The Google Page Experience update goes into effect in May 2021. Here is the impact this new update from Google will have on your SEO.
Google announced its update ” Google page experience »For the first time in May 2020. It is now imminent, since planned for May 2021. So what should we expect from this refresh of the Mountain View giant’s algorithms? What will be its impact on your SEO?
Before answering these questions, let’s first take a look at what Google Page Experience is.
What is the Google Page Experience?
Google describes the Page Experience update as “A set of signals that measure how users perceive the experience of interacting with a web page beyond its purely informative value”. To put it simply, Google will add a set of new signals to its algorithm. This will result in better ranking of fast, easy to use and well designed websites.
The new update also builds on theuser experience signals existing Google. These signals are essentially: mobile friendliness (mobile friendly)
Google even mentioned adding new “Visual indicators” in his research results (SERPs). These indicators will be used to highlight pages with an excellent Page Experience Score.
The metrics around loading speed and user friendliness will also be refined. These new metrics are called ” Basic web vitals “.
Understanding Core Web Vitals: Google’s New Ranking Criteria
The Basic web vitals or Essential Web Signals are Google’s new metrics for determining if a page’s experience is good or not. Core Web Vitals include 3 criteria :
- The LCP (the largest content painting) : LCP, or load performance, refers to the largest image or block of text visible on a page. It determines when the main part of the page was displayed on the screen. Google recommends that sites have an LCP that occurs within 2.5 seconds from the start of the page load.
- The FID (first entry delay) : The FID is used to measure interactivity. Google measures the time between a person’s interaction with your site (a click of a button, scrolling, etc.) and when the site begins to respond. This latency can be the result of the browser working on other tasks, such as loading other parts of a web page. To provide a good page experience, sites should strive for a score below 100 milliseconds.
- The CLS (Cumulative Layout Shift) : CLS, or visual stability, measures how much window elements move as the page loads. For example, if your visitor tries to click on a link and the link moves. The CLS allows you to know whether Internet users can interact with the page correctly or not. To have a good page experience, you should aim for a CSL score of less than 0.1.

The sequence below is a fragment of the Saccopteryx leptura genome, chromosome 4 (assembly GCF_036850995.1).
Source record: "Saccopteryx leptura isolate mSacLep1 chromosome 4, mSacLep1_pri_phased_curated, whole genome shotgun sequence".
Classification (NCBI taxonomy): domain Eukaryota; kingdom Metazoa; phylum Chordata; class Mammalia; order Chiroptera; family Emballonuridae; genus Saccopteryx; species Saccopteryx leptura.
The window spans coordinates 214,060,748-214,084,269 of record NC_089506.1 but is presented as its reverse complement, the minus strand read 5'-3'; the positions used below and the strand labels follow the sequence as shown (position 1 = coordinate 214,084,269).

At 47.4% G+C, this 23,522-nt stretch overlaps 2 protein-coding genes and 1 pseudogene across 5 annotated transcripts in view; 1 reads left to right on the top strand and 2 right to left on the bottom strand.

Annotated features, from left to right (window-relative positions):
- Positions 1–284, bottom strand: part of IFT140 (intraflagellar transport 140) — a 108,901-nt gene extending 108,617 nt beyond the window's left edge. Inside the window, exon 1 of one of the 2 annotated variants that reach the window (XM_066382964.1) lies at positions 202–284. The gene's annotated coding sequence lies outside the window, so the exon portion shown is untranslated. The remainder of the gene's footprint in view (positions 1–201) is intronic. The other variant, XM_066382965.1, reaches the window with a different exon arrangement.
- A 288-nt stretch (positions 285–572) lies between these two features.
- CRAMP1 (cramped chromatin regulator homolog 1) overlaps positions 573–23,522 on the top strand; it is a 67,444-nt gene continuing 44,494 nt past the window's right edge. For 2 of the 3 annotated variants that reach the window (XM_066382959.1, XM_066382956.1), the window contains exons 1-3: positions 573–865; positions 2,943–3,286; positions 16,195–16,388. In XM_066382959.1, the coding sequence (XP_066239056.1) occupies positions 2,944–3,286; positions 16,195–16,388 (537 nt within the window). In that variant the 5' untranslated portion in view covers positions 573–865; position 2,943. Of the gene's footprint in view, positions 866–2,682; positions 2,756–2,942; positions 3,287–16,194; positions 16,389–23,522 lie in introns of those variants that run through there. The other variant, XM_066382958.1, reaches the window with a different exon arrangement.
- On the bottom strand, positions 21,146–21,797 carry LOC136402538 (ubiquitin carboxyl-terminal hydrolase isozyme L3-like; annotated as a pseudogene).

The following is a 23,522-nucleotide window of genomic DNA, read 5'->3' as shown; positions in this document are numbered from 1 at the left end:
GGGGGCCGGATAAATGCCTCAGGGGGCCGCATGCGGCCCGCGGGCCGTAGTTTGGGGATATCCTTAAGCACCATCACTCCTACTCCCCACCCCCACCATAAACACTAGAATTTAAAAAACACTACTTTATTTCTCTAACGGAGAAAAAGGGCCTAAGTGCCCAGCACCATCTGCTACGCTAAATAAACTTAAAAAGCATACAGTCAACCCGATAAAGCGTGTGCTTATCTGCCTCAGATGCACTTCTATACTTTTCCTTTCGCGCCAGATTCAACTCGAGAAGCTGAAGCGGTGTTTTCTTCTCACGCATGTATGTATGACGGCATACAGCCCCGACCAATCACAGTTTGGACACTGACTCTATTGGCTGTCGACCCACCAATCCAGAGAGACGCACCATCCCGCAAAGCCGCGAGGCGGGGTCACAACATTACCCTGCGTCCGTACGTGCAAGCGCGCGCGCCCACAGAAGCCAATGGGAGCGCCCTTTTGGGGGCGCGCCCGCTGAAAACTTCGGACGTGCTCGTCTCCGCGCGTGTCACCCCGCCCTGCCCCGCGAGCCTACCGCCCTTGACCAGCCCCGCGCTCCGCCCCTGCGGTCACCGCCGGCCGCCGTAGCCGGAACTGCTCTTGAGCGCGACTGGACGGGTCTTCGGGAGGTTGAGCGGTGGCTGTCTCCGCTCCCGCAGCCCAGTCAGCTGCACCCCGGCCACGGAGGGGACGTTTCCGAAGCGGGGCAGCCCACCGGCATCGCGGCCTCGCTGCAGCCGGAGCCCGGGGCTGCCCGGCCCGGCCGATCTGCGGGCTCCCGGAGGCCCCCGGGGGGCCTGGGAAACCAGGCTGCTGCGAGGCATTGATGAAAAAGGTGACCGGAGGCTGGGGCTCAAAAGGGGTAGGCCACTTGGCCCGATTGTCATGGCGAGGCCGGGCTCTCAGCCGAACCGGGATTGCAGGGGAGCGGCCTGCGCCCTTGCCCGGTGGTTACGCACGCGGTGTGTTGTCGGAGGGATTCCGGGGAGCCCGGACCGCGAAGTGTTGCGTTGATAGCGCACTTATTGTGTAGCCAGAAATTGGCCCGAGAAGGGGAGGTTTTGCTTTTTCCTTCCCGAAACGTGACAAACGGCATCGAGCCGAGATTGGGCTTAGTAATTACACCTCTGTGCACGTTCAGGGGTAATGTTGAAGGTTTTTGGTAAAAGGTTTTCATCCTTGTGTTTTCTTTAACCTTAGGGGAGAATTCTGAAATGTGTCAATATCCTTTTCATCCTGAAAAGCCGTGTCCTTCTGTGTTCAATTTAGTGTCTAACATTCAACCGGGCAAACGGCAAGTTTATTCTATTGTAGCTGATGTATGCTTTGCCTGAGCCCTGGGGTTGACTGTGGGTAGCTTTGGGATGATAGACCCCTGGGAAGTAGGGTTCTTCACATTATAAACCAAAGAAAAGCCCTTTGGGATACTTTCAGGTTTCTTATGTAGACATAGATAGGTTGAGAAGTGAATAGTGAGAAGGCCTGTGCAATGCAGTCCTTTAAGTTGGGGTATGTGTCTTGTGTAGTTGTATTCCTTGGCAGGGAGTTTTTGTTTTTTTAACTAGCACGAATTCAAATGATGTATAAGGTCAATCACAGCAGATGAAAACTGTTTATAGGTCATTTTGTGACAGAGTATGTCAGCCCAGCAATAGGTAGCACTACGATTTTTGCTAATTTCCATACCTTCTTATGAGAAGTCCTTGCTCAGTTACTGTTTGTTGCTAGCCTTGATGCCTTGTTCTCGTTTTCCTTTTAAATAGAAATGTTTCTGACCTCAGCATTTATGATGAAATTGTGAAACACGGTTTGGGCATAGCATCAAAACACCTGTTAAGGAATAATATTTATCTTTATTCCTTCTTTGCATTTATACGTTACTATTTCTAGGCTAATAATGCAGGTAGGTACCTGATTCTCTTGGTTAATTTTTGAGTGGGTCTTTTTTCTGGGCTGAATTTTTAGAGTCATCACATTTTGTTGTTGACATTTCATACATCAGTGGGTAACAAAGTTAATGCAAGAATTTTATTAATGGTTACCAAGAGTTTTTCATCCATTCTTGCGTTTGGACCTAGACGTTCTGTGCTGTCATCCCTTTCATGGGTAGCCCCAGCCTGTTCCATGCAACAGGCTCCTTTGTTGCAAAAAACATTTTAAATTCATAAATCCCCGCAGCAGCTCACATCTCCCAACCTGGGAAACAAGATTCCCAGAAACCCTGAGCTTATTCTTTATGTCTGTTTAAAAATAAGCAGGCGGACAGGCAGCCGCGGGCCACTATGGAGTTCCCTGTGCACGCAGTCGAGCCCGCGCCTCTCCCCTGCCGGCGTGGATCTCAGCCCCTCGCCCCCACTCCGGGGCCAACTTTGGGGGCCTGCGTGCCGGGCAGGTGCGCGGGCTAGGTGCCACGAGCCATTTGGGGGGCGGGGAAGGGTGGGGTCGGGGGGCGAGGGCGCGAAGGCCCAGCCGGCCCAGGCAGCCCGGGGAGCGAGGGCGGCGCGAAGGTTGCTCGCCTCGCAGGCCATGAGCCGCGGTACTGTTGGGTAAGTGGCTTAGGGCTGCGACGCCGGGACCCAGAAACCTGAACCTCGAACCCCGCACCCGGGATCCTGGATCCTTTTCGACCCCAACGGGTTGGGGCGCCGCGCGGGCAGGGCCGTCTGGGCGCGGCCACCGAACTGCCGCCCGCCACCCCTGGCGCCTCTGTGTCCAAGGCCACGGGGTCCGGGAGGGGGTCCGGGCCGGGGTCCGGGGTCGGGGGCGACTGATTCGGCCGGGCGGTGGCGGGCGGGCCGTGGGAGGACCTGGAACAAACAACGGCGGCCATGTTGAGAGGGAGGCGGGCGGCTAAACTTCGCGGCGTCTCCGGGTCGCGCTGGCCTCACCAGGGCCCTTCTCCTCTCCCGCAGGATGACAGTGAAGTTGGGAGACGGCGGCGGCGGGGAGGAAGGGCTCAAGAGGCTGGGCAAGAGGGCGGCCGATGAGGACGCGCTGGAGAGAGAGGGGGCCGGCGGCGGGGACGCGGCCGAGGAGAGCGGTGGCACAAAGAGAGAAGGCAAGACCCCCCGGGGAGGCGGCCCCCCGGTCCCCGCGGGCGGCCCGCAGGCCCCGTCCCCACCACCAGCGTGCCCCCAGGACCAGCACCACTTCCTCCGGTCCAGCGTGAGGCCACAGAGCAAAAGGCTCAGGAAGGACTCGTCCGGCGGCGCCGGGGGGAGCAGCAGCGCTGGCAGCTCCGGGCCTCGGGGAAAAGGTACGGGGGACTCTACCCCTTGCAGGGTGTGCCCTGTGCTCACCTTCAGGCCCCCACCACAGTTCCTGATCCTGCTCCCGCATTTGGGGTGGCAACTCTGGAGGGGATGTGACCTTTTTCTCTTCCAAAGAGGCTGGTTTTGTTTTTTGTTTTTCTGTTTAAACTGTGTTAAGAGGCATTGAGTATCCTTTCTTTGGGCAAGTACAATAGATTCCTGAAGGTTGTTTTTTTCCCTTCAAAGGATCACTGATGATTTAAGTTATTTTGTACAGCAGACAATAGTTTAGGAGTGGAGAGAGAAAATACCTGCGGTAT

What’s not changing with Google Page Experience?
Before Google Page Experience, web pages were already ranked based on scores of:
- Mobile friendliness : whether the website and its landing pages work well on mobile phones. Google’s Mobile First index now penalizes sites that are not Mobile Friendly.
- Secure browsing : Does the site use deceptive practices or malware. The site should also not allow vulnerabilities in its security that hackers could exploit at the expense of visitors.
- HTTPS : if the site uses the HTTPS protocol.
- Site loading time : Does the site not use pop-up windows (pop-ups) or other types of content that slow down the loading of content expected by the visitor.
The addition of Basic web vitals therefore means that when Google Page Experience rolls out in May 2021, we will have 7 key signals to watch for SEO.
How big will Google Page Experience be?
The update Panda from Google affected nearly 12% search queries. The update BERT has affected approximately ten% of all search queries. How will Google Page Experience impact search engine results? Difficult to say at this stage. But we can rightly think that it will be important.
Google officials have previously said this update was not designed to target thepages that already have excellent content. On the contrary, sites with high quality content should rank even higher in the SERPs once the update is deployed.
Either way, the basic rule still applies: the more quality content you produce, the better you will rank. The content is always king and will continue to play a central role in search engine rankings. And that doesn’t matter what updates Google makes on its algorithm!